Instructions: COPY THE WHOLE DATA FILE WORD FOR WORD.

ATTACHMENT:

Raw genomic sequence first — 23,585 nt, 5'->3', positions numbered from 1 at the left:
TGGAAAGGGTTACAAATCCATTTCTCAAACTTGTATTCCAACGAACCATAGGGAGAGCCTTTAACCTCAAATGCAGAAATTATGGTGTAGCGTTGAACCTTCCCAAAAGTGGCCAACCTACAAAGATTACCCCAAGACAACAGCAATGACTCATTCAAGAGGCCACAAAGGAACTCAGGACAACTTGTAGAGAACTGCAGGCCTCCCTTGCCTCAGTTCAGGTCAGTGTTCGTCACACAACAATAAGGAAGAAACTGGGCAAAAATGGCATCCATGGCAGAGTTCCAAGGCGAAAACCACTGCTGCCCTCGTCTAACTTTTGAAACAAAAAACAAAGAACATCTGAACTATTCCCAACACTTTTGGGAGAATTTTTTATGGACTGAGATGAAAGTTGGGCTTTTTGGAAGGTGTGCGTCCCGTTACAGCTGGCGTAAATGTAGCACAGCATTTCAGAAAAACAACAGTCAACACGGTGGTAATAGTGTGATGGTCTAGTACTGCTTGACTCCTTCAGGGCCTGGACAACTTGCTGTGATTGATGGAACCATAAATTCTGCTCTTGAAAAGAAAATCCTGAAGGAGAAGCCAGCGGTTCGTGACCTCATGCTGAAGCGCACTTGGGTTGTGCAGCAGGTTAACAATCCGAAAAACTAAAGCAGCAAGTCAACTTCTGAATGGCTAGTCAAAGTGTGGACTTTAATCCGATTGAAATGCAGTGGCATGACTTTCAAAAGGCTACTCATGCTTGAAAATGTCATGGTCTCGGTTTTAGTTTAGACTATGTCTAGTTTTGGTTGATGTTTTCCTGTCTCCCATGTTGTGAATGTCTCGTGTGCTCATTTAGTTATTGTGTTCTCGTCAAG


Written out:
Raw genomic sequence first — 23,585 nt, 5'->3', positions numbered from 1 at the left:
TGGAAAGGGTTACAAATCCATTTCTCAAACTTGTATTCCAACGAACCATAGGGAGAGCCTTTAACCTCAAATGCAGAAATTATGGTGTAGCGTTGAACCTTCCCAAAAGTGGCCAACCTACAAAGATTACCCCAAGACAACAGCAATGACTCATTCAAGAGGCCACAAAGGAACTCAGGACAACTTGTAGAGAACTGCAGGCCTCCCTTGCCTCAGTTCAGGTCAGTGTTCGTCACACAACAATAAGGAAGAAACTGGGCAAAAATGGCATCCATGGCAGAGTTCCAAGGCGAAAACCACTGCTGCCCTCGTCTAACTTTTGAAACAAAAAACAAAGAACATCTGAACTATTCCCAACACTTTTGGGAGAATTTTTTATGGACTGAGATGAAAGTTGGGCTTTTTGGAAGGTGTGCGTCCCGTTACAGCTGGCGTAAATGTAGCACAGCATTTCAGAAAAACAACAGTCAACACGGTGGTAATAGTGTGATGGTCTAGTACTGCTTGACTCCTTCAGGGCCTGGACAACTTGCTGTGATTGATGGAACCATAAATTCTGCTCTTGAAAAGAAAATCCTGAAGGAGAAGCCAGCGGTTCGTGACCTCATGCTGAAGCGCACTTGGGTTGTGCAGCAGGTTAACAATCCGAAAAACTAAAGCAGCAAGTCAACTTCTGAATGGCTAGTCAAAGTGTGGACTTTAATCCGATTGAAATGCAGTGGCATGACTTTCAAAAGGCTACTCATGCTTGAAAATGTCATGGTCTCGGTTTTAGTTTAGACTATGTCTAGTTTTGGTTGATGTTTTCCTGTCTCCCATGTTGTGAATGTCTCGTGTGCTCATTTAGTTATTGTGTTCTCGTCAAG